fluid (floo'id) [L. fluidus, flowing]
A nonsolid, liquid, or gaseous substance. See: secretion
Fluid found in the fetal membrane that develops from the yolk sac.
See: amniocentesis; oligohydramnios; polyhydramnios
A clear fluid that surrounds the fetus in the amniotic sac. Its primary functions are to suspend and protect the growing fetus, allow freedom of movement, maintain even constant temperature, and aid normal development of the fetal lungs. Volume increases from about 50 ml at 12 gestational weeks to around 800 ml at 38 weeks. The fluid is constantly being circulated by the fetus swallowing fluid, urinating, and inhaling/exhaling fluid during fetal respiration. Samples of amniotic fluid may be collected by amniocentesis to identify fetal chromosomal abnormalities, state of health, and maturity. Synonym: liquor amnii
Clear, pale, straw-colored fluid occurring in ascites. The fluid is normally sterile; its specific gravity is normally 1.005 to 1.015; the cellular content is less than 250 white blood cells per cubic millimeter, and its protein content is low. Cancer, heart failure, liver failure, peritonitis, and tuberculosis may alter the amount or character of ascites.
A fluid found in one of the fluid compartments of the body. The principal fluid compartments are intracellular and extracellular. A much smaller segment, the transcellular, includes fluid in the tracheobronchial tree, the gastrointestinal tract, and the bladder; cerebrospinal fluid; and the aqueous humor of the eye. The chemical composition of fluids in the various compartments is carefully regulated. In a normal 154 lb (70 kg) adult human male, 60% of total body weight (i.e., 42 L) is water; in a normal adult female is 55% of total body weight is water (39 L). See: acid-base balance; fluid replacement; fluid balance
Bouin fluid See: Bouin fluid
FLOW OF CEREBROSPINAL FLUID THROUGH THE BRAIN AND SPINAL COLUMN: Formation, circulation, and reabsorption of CSF
cerebrospinal fluid Abbreviation: CSF
The sodium-rich, potassium-poor tissue fluid of the brain and spinal cord. The fluid supplies nutrients and removes waste products; it is also a watery cushion that absorbs mechanical shock to the central nervous system. Synonym: spinal fluid
See: lumbar puncture
The fluid is formed by the choroid plexuses of the lateral and third ventricles. That of the lateral ventricles passes through the foramen of Monro to the third ventricle, and through the aqueduct of Sylvius to the fourth ventricle. There it may escape through the central foramen of Magendie or the lateral foramina of Luschke into the cisterna magna and to the cranial and spinal subarachnoid spaces. It is reabsorbed through the arachnoid villi into the blood in the cranial venous sinuses, and through the perineural lymph spaces of both the brain and the cord. See: illustration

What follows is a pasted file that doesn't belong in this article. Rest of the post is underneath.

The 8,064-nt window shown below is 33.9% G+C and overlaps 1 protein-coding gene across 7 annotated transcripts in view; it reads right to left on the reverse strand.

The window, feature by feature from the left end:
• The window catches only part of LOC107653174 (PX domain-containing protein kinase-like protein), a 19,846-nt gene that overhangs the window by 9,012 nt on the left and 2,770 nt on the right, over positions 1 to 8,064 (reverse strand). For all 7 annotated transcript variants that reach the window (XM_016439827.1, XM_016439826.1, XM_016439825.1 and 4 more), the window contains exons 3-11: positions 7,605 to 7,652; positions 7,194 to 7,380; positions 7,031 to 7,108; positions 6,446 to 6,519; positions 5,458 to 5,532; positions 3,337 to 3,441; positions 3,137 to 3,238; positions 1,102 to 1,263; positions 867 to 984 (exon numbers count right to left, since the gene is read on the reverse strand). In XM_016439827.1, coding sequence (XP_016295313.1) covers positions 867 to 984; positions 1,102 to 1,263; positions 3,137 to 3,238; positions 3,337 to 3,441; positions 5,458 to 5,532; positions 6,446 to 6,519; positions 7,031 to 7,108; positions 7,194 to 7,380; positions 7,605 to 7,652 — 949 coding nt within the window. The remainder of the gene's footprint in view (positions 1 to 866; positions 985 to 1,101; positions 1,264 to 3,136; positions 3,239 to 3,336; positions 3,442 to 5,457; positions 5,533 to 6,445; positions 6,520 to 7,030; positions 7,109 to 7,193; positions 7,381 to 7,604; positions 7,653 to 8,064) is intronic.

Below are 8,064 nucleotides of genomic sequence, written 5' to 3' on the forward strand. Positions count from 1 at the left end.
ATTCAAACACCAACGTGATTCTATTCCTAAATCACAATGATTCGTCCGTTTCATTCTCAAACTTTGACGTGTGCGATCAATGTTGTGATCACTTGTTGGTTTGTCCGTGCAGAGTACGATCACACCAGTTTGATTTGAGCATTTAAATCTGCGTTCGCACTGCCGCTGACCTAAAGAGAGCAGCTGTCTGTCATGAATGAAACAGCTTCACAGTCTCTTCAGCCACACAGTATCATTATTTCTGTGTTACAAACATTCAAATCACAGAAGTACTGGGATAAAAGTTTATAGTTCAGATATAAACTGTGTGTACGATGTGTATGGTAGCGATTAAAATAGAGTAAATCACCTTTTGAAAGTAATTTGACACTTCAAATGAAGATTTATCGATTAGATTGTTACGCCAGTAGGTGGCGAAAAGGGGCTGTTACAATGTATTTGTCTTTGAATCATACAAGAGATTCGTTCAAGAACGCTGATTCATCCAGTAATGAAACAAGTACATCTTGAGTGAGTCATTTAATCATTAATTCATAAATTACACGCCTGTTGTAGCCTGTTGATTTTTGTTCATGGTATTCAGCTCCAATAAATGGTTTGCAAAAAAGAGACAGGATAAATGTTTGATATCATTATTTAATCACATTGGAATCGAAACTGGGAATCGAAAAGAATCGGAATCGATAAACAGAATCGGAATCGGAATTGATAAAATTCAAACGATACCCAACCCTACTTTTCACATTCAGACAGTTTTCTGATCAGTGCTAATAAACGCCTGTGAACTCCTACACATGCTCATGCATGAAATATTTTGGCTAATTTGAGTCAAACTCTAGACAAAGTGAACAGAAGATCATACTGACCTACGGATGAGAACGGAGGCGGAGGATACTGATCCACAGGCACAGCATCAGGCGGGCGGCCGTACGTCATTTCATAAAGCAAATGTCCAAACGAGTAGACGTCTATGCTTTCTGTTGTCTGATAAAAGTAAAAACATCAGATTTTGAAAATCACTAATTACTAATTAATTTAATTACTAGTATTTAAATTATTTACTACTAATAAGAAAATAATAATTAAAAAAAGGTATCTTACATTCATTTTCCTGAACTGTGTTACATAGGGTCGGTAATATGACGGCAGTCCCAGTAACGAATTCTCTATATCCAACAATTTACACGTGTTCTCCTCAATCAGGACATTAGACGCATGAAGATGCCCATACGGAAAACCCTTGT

The fluid is normally watery, clear, colorless, and almost entirely free of cells. The initial pressure of spinal fluid in a side-lying adult is about 100 to 180 mm of water. On average, the total protein is about 15 to 50 mg/dL, and the concentration of glucose is about twothirds the concentration of glucose in the patient's serum. Its pH, which is rarely measured clinically, is slightly more acidic than the pH of blood. Its concentration and alkaline reserve are similar to those of blood. It does not clot on standing. Turbidity suggests an excessively high number of cells in the fluid, typically white blood cells in infections such as meningitis or red blood cells in intracerebral hemorrhage.
CSF may appear red following a recent subarachnoid hemorrhage or when the lumbar puncture that obtained the CSF caused traumatic injury to the dura that surround the fluid. Centrifugation of the fluid can distinguish between these two sources of blood in the spinal fluid: the supernatant is usually stained yellow (xanthochromic) only when there has been a recent subarachnoid hemorrhage.
Many conditions may cause increases in CSF total protein: infections, such as acute or chronic meningitis; multiple sclerosis (when oligoclonal protein bands are present); Guillain-Barré syndrome; and chronic medical conditions like cirrhosis and hypothyroidism (when diffuse hypergammaglobulinemia is present). The concentration of glucose in the CSF rises in uncontrolled diabetes mellitus and drops precipitously in meningitis, sarcoidosis, and some other illnesses. Malignant cells in the CSF, demonstrated after centrifugation or filtering, are hallmarks of carcinomatous meningitis.